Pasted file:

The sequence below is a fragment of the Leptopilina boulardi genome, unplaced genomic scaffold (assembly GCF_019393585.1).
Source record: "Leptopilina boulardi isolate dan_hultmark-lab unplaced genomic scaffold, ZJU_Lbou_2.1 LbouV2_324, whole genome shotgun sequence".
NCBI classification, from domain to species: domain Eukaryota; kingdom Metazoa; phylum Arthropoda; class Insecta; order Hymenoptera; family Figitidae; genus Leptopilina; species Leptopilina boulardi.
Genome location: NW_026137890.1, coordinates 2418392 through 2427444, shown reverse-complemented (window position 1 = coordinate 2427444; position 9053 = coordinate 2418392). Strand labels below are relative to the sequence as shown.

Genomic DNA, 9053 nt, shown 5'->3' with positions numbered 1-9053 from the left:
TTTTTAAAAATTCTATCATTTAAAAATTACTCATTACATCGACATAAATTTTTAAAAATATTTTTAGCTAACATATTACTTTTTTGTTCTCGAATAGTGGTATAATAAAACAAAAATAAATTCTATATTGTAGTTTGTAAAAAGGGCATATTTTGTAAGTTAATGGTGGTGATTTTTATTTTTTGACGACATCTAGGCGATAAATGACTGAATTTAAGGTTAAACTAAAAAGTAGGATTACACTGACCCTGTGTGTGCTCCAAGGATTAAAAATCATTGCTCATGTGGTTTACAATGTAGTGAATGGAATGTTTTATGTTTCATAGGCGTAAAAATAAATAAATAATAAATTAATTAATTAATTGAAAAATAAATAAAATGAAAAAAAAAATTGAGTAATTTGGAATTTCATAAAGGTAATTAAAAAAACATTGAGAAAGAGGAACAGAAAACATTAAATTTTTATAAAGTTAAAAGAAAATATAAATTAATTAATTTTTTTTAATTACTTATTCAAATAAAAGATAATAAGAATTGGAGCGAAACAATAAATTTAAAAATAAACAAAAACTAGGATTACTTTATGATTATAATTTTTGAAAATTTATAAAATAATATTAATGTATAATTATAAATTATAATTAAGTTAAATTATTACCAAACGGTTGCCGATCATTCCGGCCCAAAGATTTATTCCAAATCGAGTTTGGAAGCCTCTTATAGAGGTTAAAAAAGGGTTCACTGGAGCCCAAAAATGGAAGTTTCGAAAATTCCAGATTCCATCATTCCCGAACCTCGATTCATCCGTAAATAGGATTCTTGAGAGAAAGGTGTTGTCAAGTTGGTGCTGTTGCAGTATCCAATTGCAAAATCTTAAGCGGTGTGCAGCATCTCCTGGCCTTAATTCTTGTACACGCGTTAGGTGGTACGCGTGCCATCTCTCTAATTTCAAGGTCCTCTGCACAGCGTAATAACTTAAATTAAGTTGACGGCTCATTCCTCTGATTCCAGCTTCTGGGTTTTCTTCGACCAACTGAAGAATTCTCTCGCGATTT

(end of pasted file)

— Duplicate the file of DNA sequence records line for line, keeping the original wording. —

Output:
The sequence below is a fragment of the Leptopilina boulardi genome, unplaced genomic scaffold (assembly GCF_019393585.1).
Source record: "Leptopilina boulardi isolate dan_hultmark-lab unplaced genomic scaffold, ZJU_Lbou_2.1 LbouV2_324, whole genome shotgun sequence".
NCBI classification, from domain to species: domain Eukaryota; kingdom Metazoa; phylum Arthropoda; class Insecta; order Hymenoptera; family Figitidae; genus Leptopilina; species Leptopilina boulardi.
Genome location: NW_026137890.1, coordinates 2418392 through 2427444, shown reverse-complemented (window position 1 = coordinate 2427444; position 9053 = coordinate 2418392). Strand labels below are relative to the sequence as shown.

Genomic DNA, 9053 nt, shown 5'->3' with positions numbered 1-9053 from the left:
TTTTTAAAAATTCTATCATTTAAAAATTACTCATTACATCGACATAAATTTTTAAAAATATTTTTAGCTAACATATTACTTTTTTGTTCTCGAATAGTGGTATAATAAAACAAAAATAAATTCTATATTGTAGTTTGTAAAAAGGGCATATTTTGTAAGTTAATGGTGGTGATTTTTATTTTTTGACGACATCTAGGCGATAAATGACTGAATTTAAGGTTAAACTAAAAAGTAGGATTACACTGACCCTGTGTGTGCTCCAAGGATTAAAAATCATTGCTCATGTGGTTTACAATGTAGTGAATGGAATGTTTTATGTTTCATAGGCGTAAAAATAAATAAATAATAAATTAATTAATTAATTGAAAAATAAATAAAATGAAAAAAAAAATTGAGTAATTTGGAATTTCATAAAGGTAATTAAAAAAACATTGAGAAAGAGGAACAGAAAACATTAAATTTTTATAAAGTTAAAAGAAAATATAAATTAATTAATTTTTTTTAATTACTTATTCAAATAAAAGATAATAAGAATTGGAGCGAAACAATAAATTTAAAAATAAACAAAAACTAGGATTACTTTATGATTATAATTTTTGAAAATTTATAAAATAATATTAATGTATAATTATAAATTATAATTAAGTTAAATTATTACCAAACGGTTGCCGATCATTCCGGCCCAAAGATTTATTCCAAATCGAGTTTGGAAGCCTCTTATAGAGGTTAAAAAAGGGTTCACTGGAGCCCAAAAATGGAAGTTTCGAAAATTCCAGATTCCATCATTCCCGAACCTCGATTCATCCGTAAATAGGATTCTTGAGAGAAAGGTGTTGTCAAGTTGGTGCTGTTGCAGTATCCAATTGCAAAATCTTAAGCGGTGTGCAGCATCTCCTGGCCTTAATTCTTGTACACGCGTTAGGTGGTACGCGTGCCATCTCTCTAATTTCAAGGTCCTCTGCACAGCGTAATAACTTAAATTAAGTTGACGGCTCATTCCTCTGATTCCAGCTTCTGGGTTTTCTTCGACCAACTGAAGAATTCTCTCGCGATTT